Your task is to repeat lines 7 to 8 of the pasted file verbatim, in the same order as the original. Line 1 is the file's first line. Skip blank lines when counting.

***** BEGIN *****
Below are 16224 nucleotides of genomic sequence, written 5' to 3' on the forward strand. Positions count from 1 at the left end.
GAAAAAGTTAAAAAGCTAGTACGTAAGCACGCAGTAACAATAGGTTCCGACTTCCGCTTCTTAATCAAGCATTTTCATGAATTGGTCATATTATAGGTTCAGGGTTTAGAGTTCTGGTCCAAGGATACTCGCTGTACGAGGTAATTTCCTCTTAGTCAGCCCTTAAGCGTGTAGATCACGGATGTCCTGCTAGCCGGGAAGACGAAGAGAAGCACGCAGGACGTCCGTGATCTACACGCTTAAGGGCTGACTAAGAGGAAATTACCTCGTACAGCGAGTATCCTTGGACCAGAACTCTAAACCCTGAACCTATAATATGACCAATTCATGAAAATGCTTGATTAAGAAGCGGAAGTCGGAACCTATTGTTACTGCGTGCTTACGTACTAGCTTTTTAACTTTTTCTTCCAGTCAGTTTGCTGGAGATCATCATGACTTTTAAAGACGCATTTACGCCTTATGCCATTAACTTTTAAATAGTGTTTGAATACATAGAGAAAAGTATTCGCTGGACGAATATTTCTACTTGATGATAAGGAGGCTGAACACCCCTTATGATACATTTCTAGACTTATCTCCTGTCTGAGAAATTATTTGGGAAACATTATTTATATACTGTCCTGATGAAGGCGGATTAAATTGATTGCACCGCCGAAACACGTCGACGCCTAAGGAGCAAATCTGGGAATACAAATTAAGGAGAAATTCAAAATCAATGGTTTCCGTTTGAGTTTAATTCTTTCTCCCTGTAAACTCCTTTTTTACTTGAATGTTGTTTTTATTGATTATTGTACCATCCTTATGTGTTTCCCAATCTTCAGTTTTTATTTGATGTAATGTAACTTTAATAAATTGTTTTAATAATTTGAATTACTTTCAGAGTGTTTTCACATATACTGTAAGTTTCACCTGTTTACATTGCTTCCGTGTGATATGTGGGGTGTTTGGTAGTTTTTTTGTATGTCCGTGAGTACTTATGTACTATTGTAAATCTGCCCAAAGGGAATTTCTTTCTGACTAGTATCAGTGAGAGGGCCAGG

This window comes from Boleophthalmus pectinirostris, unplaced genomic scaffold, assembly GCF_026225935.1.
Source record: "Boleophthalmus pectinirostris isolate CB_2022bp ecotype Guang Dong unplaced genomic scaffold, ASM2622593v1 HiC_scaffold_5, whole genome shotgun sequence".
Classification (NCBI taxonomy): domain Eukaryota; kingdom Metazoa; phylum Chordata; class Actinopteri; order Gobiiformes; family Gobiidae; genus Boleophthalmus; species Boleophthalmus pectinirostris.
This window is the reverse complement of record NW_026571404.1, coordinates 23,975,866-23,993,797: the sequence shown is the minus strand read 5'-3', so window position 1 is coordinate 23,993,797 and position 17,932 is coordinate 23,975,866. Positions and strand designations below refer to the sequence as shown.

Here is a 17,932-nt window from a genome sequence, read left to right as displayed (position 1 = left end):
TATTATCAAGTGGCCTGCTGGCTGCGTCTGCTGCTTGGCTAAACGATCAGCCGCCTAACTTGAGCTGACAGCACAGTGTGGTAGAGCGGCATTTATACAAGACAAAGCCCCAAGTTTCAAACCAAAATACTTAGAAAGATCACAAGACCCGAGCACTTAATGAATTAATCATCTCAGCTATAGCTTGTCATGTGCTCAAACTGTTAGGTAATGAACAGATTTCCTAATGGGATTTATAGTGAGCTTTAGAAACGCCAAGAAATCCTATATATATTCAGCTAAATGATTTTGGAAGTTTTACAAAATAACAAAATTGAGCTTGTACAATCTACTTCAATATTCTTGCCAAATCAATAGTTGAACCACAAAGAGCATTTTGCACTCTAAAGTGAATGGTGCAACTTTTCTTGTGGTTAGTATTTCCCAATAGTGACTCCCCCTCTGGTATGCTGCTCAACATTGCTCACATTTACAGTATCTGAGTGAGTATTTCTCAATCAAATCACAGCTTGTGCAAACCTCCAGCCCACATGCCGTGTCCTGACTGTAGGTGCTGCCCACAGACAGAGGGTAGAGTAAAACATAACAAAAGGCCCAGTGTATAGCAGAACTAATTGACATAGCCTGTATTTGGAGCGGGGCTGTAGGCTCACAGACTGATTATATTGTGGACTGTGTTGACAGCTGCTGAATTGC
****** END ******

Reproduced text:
Here is a 17,932-nt window from a genome sequence, read left to right as displayed (position 1 = left end):
TATTATCAAGTGGCCTGCTGGCTGCGTCTGCTGCTTGGCTAAACGATCAGCCGCCTAACTTGAGCTGACAGCACAGTGTGGTAGAGCGGCATTTATACAAGACAAAGCCCCAAGTTTCAAACCAAAATACTTAGAAAGATCACAAGACCCGAGCACTTAATGAATTAATCATCTCAGCTATAGCTTGTCATGTGCTCAAACTGTTAGGTAATGAACAGATTTCCTAATGGGATTTATAGTGAGCTTTAGAAACGCCAAGAAATCCTATATATATTCAGCTAAATGATTTTGGAAGTTTTACAAAATAACAAAATTGAGCTTGTACAATCTACTTCAATATTCTTGCCAAATCAATAGTTGAACCACAAAGAGCATTTTGCACTCTAAAGTGAATGGTGCAACTTTTCTTGTGGTTAGTATTTCCCAATAGTGACTCCCCCTCTGGTATGCTGCTCAACATTGCTCACATTTACAGTATCTGAGTGAGTATTTCTCAATCAAATCACAGCTTGTGCAAACCTCCAGCCCACATGCCGTGTCCTGACTGTAGGTGCTGCCCACAGACAGAGGGTAGAGTAAAACATAACAAAAGGCCCAGTGTATAGCAGAACTAATTGACATAGCCTGTATTTGGAGCGGGGCTGTAGGCTCACAGACTGATTATATTGTGGACTGTGTTGACAGCTGCTGAATTGC